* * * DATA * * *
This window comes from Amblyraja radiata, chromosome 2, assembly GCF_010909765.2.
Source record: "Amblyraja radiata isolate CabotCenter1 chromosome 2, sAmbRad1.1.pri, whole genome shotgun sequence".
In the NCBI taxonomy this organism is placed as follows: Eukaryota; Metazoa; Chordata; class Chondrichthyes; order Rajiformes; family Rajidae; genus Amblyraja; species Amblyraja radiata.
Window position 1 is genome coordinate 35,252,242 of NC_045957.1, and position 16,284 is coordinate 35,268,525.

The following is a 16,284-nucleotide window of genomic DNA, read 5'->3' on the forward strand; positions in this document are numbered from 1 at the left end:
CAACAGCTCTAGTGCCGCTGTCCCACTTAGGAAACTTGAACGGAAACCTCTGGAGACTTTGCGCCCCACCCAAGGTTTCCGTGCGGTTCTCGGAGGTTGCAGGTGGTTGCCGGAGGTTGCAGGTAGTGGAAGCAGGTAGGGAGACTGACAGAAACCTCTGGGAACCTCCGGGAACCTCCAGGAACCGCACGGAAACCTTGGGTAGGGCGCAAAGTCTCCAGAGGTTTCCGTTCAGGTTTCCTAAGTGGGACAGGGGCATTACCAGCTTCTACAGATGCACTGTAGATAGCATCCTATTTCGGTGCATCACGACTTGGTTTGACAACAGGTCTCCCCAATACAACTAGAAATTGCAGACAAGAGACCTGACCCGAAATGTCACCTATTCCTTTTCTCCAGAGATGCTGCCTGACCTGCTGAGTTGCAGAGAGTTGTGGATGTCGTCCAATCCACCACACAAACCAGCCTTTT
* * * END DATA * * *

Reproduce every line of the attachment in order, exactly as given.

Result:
This window comes from Amblyraja radiata, chromosome 2, assembly GCF_010909765.2.
Source record: "Amblyraja radiata isolate CabotCenter1 chromosome 2, sAmbRad1.1.pri, whole genome shotgun sequence".
In the NCBI taxonomy this organism is placed as follows: Eukaryota; Metazoa; Chordata; class Chondrichthyes; order Rajiformes; family Rajidae; genus Amblyraja; species Amblyraja radiata.
Window position 1 is genome coordinate 35,252,242 of NC_045957.1, and position 16,284 is coordinate 35,268,525.

The following is a 16,284-nucleotide window of genomic DNA, read 5'->3' on the forward strand; positions in this document are numbered from 1 at the left end:
CAACAGCTCTAGTGCCGCTGTCCCACTTAGGAAACTTGAACGGAAACCTCTGGAGACTTTGCGCCCCACCCAAGGTTTCCGTGCGGTTCTCGGAGGTTGCAGGTGGTTGCCGGAGGTTGCAGGTAGTGGAAGCAGGTAGGGAGACTGACAGAAACCTCTGGGAACCTCCGGGAACCTCCAGGAACCGCACGGAAACCTTGGGTAGGGCGCAAAGTCTCCAGAGGTTTCCGTTCAGGTTTCCTAAGTGGGACAGGGGCATTACCAGCTTCTACAGATGCACTGTAGATAGCATCCTATTTCGGTGCATCACGACTTGGTTTGACAACAGGTCTCCCCAATACAACTAGAAATTGCAGACAAGAGACCTGACCCGAAATGTCACCTATTCCTTTTCTCCAGAGATGCTGCCTGACCTGCTGAGTTGCAGAGAGTTGTGGATGTCGTCCAATCCACCACACAAACCAGCCTTTT